- Simplified shares company: This subsidiary is also called Sociedad por Acciones Simplificada in Mexico. In 2016, as a part of the General Law of Commercial Companies, simplified shares company became famous amongst organizations.
- Establishing a simplified shares company is much less expensive than a stock company or an LLC.
- The simple structure allows SMEs to expand into foreign territories easily.
- There is a limit in the annual income of an LLC in Mexico. A simplified shares company can earn a maximum revenue of MXN 5,000,000; hence, it is not the ideal type of subsidiary if you have high aspirations of growing the company.
- Investment promotion corporations: Popularly known as Sociedad Anónima Promotora de Inversión, these companies are designed to adapt to the prevailing market practices. This type of company came into existence in June 2006 via an amendment to the Mexican Securities Law. Some of the key characteristics of this relatively new entity are:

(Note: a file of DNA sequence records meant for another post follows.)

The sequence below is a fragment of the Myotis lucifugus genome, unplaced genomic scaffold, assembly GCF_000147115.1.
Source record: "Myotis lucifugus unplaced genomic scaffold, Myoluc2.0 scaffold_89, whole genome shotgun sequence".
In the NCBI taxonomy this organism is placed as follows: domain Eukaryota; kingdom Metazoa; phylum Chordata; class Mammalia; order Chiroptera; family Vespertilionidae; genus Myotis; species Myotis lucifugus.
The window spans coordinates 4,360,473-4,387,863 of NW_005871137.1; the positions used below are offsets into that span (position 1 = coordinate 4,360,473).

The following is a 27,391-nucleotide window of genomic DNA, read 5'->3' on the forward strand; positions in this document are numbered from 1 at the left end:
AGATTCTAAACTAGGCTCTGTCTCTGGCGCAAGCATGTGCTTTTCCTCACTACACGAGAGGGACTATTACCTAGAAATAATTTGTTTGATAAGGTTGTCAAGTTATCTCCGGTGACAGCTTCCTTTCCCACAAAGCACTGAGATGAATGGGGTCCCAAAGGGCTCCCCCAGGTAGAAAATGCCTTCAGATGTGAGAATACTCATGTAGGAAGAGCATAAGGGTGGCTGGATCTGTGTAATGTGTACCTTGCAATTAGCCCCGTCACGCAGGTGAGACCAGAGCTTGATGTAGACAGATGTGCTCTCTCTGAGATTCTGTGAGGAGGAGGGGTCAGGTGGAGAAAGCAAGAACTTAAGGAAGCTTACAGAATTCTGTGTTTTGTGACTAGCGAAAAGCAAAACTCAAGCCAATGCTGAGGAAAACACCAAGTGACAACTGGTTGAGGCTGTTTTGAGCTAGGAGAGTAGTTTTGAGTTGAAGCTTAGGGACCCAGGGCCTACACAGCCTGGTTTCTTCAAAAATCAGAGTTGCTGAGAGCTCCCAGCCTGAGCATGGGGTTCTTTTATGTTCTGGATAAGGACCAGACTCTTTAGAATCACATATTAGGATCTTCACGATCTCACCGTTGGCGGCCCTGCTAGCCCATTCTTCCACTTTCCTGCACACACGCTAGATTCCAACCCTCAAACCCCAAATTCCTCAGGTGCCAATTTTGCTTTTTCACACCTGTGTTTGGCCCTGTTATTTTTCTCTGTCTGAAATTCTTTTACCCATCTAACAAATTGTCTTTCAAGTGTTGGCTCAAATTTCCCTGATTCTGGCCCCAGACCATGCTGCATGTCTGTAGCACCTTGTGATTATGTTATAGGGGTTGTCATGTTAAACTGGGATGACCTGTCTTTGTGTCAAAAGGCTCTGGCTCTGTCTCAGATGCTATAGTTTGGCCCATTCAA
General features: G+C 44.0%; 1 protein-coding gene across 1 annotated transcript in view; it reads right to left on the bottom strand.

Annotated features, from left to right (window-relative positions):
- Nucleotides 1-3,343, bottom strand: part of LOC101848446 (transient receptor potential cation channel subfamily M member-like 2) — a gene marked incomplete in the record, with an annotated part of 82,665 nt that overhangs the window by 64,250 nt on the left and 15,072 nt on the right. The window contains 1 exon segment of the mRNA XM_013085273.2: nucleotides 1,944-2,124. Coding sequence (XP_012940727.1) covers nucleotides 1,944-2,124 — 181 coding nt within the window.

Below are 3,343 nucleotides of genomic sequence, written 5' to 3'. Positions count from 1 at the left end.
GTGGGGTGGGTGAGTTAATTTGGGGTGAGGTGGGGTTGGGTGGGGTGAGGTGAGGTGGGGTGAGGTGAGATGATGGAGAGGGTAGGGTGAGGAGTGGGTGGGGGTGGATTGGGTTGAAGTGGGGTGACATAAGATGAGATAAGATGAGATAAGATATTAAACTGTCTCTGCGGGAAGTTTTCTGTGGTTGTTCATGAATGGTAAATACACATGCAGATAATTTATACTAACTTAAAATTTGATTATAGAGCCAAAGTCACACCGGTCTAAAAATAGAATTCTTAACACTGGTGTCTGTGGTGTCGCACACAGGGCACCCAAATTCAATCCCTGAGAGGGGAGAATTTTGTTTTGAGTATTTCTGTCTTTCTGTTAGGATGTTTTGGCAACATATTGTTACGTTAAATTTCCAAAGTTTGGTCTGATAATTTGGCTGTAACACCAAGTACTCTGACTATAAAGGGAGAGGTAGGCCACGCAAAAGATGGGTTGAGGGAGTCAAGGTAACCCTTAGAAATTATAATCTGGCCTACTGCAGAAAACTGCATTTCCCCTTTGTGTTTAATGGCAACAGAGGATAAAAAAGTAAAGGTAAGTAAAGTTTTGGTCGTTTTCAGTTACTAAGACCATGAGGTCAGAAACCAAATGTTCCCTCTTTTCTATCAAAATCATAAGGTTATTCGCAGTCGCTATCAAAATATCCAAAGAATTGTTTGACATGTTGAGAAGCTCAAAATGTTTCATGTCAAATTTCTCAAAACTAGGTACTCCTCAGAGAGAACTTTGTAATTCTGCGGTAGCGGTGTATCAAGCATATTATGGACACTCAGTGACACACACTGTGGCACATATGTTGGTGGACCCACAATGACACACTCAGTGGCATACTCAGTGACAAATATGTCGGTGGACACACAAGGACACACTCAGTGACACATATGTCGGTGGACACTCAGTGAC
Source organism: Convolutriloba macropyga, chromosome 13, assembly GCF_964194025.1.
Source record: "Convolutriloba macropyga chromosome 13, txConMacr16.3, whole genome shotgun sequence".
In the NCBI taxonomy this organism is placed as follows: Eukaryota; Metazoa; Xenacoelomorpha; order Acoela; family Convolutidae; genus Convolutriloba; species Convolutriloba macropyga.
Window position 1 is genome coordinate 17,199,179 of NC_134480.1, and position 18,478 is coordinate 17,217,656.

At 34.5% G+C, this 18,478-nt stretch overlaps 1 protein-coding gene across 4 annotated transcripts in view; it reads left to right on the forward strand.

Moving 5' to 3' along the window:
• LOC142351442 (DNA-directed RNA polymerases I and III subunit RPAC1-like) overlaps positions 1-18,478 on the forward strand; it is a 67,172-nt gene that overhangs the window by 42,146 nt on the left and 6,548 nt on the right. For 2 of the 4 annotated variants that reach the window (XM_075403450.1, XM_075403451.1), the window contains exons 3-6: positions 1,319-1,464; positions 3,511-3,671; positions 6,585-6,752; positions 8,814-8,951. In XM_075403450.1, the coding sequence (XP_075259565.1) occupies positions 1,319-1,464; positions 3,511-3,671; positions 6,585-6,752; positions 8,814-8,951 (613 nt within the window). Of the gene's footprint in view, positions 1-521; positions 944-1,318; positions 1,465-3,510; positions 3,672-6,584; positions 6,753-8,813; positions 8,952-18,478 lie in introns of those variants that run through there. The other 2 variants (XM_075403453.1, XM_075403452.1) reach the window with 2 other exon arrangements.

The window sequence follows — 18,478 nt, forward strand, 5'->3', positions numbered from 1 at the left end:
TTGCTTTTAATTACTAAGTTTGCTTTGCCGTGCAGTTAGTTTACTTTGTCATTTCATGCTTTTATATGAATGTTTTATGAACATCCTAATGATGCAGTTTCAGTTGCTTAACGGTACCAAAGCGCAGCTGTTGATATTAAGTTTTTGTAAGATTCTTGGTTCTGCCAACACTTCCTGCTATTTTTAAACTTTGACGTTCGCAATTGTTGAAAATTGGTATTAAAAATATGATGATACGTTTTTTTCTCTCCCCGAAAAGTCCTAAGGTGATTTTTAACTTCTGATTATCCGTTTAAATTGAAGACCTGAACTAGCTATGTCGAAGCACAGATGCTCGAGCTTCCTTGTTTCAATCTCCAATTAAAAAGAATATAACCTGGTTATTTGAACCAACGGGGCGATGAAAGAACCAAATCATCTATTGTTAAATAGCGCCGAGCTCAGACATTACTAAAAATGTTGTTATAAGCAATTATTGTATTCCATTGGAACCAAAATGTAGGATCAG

- These companies allow a great degree of flexibility and come with several corporate governance features.
- As the name suggests, investment promotion companies promote investment under the Mexican Securities Market Law.
- These companies are a lucrative type of subsidiary for corporations that want to get into joint ventures in a foreign country.
- The primary objective of this company is to engage with different kinds of investors to bring in private equity funds.
- Only a board of directors manages investment promotion companies.
When setting up a subsidiary business in Mexico, you can choose from all the options listed above based on the scale of operations, budget, etc.
How to Set Up a Subsidiary in Mexico?